For the last 15 years, the Burmese python has been the biggest, most ruthless snake in South Florida. The python's not exactly native to the region—it's an invasive species, imported from abroad, gradually introduced into the wild after hurricanes start ripping apart the state's many "exotic species" shops, or after various python-owners grew weary of their 200-pound pets and set them free. So the pythons have now made the Everglades their home, and are wreaking all sorts of python havoc, chowing down on local wildlife and endangered species like the Key Largo wood rat. Burkhard Bilger wrote a terrific New Yorker piece on Florida's invasive-species nightmare back in April that focused on the Burmese python:
One January morning in 2003, a group of tourists were walking along the Anhinga Trail, not far from the park's main entrance, when they noticed something splashing in the shallows nearby. When they went to take a closer look, they were witness to a death match. A full-grown alligator had clamped its teeth on an adult python and was ensnared in the snake's coils. The fight went on for more than twenty-four hours, with the alligator, by all accounts, getting the better of it. By the time it loosed its jaws and the mangled snake slithered away, thousands of pictures and hours of videotape had been taken, and accounts later appeared in outlets as disparate as the National Examiner ("GATOR VS. PYTHON!") and National Geographic. "The park superintendent called me after that," Snow recalls. "He said, 'We've got a problem.' "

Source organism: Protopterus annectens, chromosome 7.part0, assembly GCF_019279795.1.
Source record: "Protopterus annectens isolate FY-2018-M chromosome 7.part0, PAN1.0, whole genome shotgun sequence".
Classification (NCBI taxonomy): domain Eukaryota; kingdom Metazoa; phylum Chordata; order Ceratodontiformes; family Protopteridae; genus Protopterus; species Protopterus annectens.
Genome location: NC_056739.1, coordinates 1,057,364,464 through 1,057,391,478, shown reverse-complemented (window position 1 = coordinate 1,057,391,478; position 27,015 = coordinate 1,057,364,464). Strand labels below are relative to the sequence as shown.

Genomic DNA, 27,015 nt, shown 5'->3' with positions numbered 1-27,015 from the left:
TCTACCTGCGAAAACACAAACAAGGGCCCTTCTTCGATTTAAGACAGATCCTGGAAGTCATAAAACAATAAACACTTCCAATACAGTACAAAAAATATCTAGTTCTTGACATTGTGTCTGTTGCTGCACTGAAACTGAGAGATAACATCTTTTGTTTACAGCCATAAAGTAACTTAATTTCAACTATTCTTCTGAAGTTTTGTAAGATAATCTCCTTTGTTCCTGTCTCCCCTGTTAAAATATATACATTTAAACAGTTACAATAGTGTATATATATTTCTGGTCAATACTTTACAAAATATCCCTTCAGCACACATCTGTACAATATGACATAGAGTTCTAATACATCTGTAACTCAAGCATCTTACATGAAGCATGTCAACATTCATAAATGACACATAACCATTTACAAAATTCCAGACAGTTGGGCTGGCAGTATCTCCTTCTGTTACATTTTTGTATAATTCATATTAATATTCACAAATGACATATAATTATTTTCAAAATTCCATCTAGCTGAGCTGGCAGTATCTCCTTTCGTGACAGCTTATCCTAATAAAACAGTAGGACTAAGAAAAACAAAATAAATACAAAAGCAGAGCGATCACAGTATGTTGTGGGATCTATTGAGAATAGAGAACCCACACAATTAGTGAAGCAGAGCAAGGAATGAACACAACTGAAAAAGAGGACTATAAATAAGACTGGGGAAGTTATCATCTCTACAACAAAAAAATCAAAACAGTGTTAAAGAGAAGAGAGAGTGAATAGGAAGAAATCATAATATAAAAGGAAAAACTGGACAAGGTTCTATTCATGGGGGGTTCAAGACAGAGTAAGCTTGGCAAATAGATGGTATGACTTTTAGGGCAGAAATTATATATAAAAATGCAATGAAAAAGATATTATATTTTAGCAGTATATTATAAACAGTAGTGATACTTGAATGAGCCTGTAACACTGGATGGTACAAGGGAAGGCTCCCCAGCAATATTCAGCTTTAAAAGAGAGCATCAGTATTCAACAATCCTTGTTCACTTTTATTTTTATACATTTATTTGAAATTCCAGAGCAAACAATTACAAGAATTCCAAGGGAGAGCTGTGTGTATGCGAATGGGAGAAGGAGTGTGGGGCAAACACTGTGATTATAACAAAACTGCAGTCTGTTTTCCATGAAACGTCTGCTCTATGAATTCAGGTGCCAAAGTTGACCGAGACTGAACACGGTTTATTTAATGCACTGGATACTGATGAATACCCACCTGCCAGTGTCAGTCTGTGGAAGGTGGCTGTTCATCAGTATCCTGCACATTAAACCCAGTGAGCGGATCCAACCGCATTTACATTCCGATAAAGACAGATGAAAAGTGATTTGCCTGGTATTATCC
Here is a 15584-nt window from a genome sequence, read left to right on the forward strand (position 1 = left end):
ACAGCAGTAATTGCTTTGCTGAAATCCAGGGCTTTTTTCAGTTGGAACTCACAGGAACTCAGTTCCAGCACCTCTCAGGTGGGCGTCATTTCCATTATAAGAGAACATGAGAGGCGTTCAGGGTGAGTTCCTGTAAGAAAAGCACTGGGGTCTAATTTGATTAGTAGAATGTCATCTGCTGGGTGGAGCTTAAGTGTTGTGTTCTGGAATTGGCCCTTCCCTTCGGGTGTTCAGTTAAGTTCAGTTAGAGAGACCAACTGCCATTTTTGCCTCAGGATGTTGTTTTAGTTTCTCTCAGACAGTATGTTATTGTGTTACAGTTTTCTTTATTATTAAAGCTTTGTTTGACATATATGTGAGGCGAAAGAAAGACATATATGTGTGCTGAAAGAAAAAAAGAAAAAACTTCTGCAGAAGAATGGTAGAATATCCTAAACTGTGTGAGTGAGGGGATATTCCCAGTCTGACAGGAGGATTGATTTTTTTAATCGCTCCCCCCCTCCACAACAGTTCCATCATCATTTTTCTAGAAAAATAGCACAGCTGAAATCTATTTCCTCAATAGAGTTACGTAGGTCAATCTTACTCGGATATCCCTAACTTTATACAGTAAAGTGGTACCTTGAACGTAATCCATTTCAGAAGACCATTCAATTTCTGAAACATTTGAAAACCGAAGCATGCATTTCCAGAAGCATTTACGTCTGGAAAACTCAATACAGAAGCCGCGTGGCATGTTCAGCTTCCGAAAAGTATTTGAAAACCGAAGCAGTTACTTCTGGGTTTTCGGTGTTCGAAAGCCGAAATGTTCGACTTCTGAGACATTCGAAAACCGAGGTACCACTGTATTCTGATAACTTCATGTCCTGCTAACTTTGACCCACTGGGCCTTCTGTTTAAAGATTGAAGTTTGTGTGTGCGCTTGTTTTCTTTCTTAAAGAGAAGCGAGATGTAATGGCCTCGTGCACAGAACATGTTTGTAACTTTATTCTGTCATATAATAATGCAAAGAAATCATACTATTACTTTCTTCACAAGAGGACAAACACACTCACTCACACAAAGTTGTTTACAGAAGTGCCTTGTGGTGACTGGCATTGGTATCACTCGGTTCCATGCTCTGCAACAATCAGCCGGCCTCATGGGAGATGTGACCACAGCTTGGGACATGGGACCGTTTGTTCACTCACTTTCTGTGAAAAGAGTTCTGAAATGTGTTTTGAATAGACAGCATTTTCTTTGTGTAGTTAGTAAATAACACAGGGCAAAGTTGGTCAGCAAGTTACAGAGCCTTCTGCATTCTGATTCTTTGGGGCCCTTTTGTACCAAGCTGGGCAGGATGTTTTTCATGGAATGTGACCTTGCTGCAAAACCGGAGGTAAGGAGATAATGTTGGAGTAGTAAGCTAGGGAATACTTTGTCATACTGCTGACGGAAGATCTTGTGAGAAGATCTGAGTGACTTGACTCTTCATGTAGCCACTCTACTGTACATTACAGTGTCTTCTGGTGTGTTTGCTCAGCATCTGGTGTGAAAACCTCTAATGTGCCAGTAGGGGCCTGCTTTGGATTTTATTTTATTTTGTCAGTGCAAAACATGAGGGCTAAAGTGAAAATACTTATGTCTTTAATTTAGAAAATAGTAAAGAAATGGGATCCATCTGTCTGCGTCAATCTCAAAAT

Within months, Snow was finding pythons of all sizes in the park, including hatchlings-proof, if any more were needed, that the snakes were breeding. That summer, he took one of the hatchlings to a meeting of the state's wildlife managers. "Here it is 2003, and we've spent all these years waiting for the standard of guilt to be met," he says. "So I show up with this little python and pass it around." The others took one look at it, he says, and told him that he was out of luck-Burmese pythons were in Florida for good. "In one week, we'd gone from 'No problem at all' to 'You might as well give up.' " …
Pythons aren't venomous, but their upper jaws are fitted with a quadruple row of sharp, inward-curving teeth, their lower jaws with a double row. They use the teeth to gain purchase on their prey until they can coil their body around it. Snow's advice is simple: "Stay away from the pointy end." Even a small snake can cause a sizable wound and squeeze your arm hard enough to cut off the blood flow. The large ones have been known to swallow leopards whole. "It's just an absolutely absurd animal to have to deal with," he said. "The fact that they're even here. The fact that we even have to have this conversation. It's just off-the-charts crazy."
Point is, it's a gigantic snake on the loose. Back in July, the python claimed its first human victim, a two-year-old girl. And there are 150,000 Burmese Pythons slithering and breeding uncontrollably in the wild. Oh yeah, and I forgot to mention but plus now it's no longer even the nastiest python in the state: The Miami Herald reports today that the considerably more ruthless African rock python has, it appears, successfully infiltrated the Everglades, as well. Here's a primer from one herpetologist: "You couldn't get a worse python to become established. A Burmese python is just a docile snake. These things will lunge at you."
Lovely. So by now, Florida lawmakers have been frantically straining to figure out how to deal with their python problem. Cracking down on the exotic pet trade hasn't been easy: As Bilger notes in his piece, the industry rakes in some $40 billion a year and has been pretty successful at fending off any attempts to tighten animal-import laws. Another option, floated by Charlie Crist among others, has been to modify the federal ban on hunting in the Everglades and put a bounty on the snakes' scaly heads. (Tracking the hard-to-see pythons in the swamp isn't easy, but there's, evidently, no shortage of South Florida hunters keen on the idea.)